AD: How did you begin envisioning the dance for the poem “Girls Are Coming Out of the Woods”? What comes first, the dance or the poem?
TD: I’m an accidental dancer in that I never had a formal training in dance. I worked with the Indian choreographer, Chandralekha, for many years, and so during that time I was working with someone who had a strong visual expression and I was part of that vision. After she died, I found I was not ready to give up on dance, as I’d been performing for fifteen years, and over that time I had built a physical vocabulary for myself drawing from yoga, bharatnatyam and kallaripayattu. So with “Girls” it was really about finding in movement what I was doing with words, which is to say, finding a way to reclaim the female body.
AD: Looking back on your writing, is there a favorite piece of work or a memory about writing you would like to share?
TD: I was a junior in college when I took a creative writing class which changed the direction of my life. I have few moments in my life which I count as decisive moments, where I recognized even then that this choice was moving me in a different direction. Meeting Chandralekha was one of them, but deciding to become a poet in college was also one of them. I knew then that all the statistics and economics stuff I was doing was fine, but it was never going to be enough. I’m glad I followed my intuition.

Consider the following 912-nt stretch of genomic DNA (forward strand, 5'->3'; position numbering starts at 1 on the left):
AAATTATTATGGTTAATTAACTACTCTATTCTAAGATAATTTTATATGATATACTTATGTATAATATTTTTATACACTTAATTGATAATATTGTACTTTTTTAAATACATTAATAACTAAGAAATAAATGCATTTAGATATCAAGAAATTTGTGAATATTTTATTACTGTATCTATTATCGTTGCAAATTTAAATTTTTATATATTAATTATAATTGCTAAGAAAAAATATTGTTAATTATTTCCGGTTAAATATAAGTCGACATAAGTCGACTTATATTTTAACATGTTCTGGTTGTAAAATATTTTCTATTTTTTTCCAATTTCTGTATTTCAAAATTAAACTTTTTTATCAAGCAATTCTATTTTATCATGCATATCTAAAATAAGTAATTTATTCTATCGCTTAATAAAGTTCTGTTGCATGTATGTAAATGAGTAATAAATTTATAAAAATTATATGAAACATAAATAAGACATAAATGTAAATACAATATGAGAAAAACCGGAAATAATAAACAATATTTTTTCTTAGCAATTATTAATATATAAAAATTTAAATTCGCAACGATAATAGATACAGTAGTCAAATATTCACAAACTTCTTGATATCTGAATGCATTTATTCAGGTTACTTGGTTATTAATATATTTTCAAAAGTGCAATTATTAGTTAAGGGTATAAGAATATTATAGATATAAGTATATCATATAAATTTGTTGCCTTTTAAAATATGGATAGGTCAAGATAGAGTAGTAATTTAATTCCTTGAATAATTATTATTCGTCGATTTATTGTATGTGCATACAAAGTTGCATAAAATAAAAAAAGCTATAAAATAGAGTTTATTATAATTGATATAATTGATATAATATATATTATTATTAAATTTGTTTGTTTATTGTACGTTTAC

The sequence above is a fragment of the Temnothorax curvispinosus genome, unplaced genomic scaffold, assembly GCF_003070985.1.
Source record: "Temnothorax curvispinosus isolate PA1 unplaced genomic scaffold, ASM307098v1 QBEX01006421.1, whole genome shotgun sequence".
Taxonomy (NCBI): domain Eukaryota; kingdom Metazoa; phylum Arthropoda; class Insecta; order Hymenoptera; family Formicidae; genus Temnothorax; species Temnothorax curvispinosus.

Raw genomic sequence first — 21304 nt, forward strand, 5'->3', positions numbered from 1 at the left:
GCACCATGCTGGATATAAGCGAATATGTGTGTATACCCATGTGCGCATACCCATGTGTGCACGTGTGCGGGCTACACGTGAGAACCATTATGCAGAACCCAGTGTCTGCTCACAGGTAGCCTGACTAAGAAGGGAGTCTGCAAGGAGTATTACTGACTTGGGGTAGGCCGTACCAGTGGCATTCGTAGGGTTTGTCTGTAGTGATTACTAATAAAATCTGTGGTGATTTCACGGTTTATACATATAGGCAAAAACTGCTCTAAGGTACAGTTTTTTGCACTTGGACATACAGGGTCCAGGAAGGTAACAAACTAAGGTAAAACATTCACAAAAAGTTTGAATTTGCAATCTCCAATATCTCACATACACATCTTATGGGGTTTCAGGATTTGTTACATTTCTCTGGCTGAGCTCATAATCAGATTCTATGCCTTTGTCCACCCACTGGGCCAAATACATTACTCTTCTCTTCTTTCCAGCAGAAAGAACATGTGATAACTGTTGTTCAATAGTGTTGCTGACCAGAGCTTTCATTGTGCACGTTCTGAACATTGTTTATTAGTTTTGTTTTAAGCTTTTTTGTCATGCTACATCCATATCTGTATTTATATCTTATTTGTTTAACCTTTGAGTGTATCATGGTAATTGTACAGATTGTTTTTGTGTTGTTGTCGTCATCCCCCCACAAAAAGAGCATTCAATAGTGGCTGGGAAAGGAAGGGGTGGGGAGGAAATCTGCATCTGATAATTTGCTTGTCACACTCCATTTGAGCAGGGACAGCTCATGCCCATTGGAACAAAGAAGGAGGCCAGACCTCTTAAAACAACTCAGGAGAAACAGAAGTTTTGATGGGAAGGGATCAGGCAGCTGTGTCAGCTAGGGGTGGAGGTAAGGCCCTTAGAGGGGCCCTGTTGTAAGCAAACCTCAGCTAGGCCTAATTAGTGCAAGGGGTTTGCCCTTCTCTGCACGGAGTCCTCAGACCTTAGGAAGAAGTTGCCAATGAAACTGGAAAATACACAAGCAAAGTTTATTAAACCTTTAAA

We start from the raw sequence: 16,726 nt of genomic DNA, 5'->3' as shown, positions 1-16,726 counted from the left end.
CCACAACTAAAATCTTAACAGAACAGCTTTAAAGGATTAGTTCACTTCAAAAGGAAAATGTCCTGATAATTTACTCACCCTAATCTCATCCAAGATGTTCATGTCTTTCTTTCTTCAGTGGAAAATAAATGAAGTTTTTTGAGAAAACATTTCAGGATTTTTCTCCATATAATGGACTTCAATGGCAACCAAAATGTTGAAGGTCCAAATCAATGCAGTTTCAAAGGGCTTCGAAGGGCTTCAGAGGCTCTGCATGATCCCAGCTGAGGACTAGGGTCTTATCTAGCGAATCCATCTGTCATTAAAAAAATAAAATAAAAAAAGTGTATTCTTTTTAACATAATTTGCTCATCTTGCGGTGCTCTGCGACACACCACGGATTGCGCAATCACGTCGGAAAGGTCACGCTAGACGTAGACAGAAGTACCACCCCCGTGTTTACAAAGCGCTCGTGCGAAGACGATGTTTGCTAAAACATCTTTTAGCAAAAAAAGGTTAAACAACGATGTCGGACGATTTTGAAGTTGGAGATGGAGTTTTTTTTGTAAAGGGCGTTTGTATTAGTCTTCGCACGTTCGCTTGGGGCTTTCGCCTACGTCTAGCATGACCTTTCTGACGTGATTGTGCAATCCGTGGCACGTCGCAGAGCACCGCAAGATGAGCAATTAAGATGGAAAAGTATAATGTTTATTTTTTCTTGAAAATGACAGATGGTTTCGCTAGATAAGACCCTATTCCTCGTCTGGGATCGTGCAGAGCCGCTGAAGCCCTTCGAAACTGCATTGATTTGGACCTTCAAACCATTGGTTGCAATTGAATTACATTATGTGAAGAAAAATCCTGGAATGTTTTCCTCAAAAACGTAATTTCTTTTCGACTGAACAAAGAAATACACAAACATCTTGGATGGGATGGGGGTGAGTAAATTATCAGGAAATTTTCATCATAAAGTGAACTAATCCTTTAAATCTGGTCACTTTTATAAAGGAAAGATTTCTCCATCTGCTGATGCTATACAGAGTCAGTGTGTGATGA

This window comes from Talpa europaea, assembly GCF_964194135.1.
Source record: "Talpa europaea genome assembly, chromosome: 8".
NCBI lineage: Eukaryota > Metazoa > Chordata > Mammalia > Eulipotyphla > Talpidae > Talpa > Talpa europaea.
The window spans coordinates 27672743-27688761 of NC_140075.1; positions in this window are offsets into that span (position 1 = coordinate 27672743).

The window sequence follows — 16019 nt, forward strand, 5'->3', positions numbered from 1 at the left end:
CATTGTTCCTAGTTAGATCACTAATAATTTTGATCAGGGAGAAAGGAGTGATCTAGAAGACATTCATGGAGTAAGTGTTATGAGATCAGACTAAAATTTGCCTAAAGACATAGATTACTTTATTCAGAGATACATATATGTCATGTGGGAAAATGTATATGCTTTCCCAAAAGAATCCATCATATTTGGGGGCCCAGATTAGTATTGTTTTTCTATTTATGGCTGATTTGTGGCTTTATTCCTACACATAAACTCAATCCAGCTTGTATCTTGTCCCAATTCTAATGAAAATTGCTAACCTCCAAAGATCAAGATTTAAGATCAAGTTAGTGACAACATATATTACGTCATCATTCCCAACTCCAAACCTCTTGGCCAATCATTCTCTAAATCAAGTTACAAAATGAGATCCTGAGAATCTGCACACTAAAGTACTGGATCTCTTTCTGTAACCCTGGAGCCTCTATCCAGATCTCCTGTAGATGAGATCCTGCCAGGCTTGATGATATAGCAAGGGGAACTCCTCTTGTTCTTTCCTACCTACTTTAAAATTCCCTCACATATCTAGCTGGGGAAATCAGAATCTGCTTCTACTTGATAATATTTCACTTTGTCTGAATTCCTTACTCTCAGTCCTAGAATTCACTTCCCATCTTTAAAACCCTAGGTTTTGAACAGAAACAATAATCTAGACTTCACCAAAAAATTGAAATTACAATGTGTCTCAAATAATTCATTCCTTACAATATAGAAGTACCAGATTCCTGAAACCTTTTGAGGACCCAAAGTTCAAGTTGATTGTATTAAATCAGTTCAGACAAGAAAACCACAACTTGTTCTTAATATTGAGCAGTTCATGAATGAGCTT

AD: Do you have any poetic influences and what poets are you reading now?
TD: I’m omnivorous and polyamorous and all kinds of influenced when it comes to poetry. This semester I’ve been revisiting old favorites with my students—Wislawa Szymborska, Ada Limon, Bob Hicok, the Beats, and the Bhakti movement among others—and so this is what I’m reading (because obviously there’s no time to read anything else when you’re teaching).
AD: Tell us a little bit about your composition and revision processes.